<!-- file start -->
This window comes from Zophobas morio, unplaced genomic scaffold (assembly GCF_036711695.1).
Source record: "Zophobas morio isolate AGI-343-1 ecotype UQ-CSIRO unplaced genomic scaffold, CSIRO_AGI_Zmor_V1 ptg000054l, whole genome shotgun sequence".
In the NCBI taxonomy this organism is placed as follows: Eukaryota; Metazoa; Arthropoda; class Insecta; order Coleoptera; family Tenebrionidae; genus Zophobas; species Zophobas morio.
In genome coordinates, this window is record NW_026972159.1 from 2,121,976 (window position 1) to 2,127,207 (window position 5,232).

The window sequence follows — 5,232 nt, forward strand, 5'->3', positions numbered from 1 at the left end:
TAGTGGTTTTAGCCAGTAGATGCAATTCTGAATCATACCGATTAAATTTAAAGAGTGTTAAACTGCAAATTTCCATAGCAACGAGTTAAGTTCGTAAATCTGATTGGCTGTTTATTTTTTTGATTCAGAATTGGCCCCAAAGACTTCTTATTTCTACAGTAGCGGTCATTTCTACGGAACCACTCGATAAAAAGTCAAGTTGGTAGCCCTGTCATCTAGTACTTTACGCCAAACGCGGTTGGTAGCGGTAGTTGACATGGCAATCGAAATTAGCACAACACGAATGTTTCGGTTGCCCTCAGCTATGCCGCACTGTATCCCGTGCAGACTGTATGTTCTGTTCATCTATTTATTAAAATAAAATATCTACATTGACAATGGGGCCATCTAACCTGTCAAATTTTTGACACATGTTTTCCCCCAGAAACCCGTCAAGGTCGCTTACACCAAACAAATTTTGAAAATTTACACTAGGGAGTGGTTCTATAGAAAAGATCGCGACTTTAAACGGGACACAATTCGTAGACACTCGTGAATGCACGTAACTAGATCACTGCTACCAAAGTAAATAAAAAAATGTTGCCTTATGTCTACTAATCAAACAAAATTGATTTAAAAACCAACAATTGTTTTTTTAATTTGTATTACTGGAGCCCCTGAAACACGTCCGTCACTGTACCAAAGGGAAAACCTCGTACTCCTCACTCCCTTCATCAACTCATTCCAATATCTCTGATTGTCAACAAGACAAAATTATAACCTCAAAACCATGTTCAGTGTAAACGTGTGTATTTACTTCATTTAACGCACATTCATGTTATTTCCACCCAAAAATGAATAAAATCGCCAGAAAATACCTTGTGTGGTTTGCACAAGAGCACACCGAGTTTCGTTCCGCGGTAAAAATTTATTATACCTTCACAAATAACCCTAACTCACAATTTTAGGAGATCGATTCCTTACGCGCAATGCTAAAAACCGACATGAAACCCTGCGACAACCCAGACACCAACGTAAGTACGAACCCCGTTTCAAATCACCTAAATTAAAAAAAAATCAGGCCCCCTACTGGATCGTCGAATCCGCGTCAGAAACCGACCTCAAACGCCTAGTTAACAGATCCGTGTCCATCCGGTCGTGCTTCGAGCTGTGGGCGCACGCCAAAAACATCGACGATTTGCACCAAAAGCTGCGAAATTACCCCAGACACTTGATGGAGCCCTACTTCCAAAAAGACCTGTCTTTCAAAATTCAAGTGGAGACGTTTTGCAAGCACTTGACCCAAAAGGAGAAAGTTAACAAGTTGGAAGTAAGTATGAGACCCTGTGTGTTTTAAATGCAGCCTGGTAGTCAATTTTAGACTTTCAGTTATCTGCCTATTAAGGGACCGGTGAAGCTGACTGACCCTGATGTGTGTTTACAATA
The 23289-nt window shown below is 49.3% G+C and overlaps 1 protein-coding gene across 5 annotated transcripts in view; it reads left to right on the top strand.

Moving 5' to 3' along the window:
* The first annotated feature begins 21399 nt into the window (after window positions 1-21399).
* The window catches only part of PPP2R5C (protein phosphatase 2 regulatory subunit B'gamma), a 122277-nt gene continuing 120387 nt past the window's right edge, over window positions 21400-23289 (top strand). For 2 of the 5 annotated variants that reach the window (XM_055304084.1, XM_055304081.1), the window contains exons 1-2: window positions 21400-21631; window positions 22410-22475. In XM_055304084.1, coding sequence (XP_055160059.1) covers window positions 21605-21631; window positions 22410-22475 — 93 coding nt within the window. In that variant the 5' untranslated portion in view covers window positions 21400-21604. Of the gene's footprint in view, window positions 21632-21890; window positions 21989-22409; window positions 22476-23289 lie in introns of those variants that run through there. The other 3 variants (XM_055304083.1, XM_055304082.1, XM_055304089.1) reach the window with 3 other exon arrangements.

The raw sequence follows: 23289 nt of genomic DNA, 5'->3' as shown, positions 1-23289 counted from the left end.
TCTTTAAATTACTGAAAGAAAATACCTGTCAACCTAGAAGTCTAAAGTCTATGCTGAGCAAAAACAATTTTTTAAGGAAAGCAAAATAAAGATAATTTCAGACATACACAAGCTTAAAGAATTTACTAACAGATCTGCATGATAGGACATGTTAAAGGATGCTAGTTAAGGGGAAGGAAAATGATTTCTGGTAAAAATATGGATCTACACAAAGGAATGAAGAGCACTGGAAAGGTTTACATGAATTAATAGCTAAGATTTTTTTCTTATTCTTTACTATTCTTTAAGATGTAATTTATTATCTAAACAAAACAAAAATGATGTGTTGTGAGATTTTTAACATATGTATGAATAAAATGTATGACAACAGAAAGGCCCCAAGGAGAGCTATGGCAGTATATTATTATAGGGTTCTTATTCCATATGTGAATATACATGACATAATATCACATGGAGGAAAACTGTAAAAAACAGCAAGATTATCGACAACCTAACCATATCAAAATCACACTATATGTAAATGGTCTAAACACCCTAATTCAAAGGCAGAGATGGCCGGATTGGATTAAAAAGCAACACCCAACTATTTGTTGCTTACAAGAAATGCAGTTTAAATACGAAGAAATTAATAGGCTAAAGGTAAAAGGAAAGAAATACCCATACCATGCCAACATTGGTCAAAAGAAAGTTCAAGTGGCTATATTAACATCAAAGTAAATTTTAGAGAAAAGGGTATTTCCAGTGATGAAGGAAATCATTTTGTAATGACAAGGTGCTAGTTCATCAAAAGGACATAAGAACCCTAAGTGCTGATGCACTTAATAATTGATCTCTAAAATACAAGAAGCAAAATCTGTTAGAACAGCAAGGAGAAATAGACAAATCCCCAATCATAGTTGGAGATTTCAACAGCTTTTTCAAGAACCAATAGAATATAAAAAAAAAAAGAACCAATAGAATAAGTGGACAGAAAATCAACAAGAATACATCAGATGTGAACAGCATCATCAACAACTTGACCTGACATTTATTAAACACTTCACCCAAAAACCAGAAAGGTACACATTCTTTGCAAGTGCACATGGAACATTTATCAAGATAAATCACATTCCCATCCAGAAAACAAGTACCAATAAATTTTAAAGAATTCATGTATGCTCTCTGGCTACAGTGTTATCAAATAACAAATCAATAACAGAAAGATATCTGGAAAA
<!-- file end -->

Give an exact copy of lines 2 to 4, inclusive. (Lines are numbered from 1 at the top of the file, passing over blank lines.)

Source record: "Zophobas morio isolate AGI-343-1 ecotype UQ-CSIRO unplaced genomic scaffold, CSIRO_AGI_Zmor_V1 ptg000054l, whole genome shotgun sequence".
In the NCBI taxonomy this organism is placed as follows: Eukaryota; Metazoa; Arthropoda; class Insecta; order Coleoptera; family Tenebrionidae; genus Zophobas; species Zophobas morio.
In genome coordinates, this window is record NW_026972159.1 from 2,121,976 (window position 1) to 2,127,207 (window position 5,232).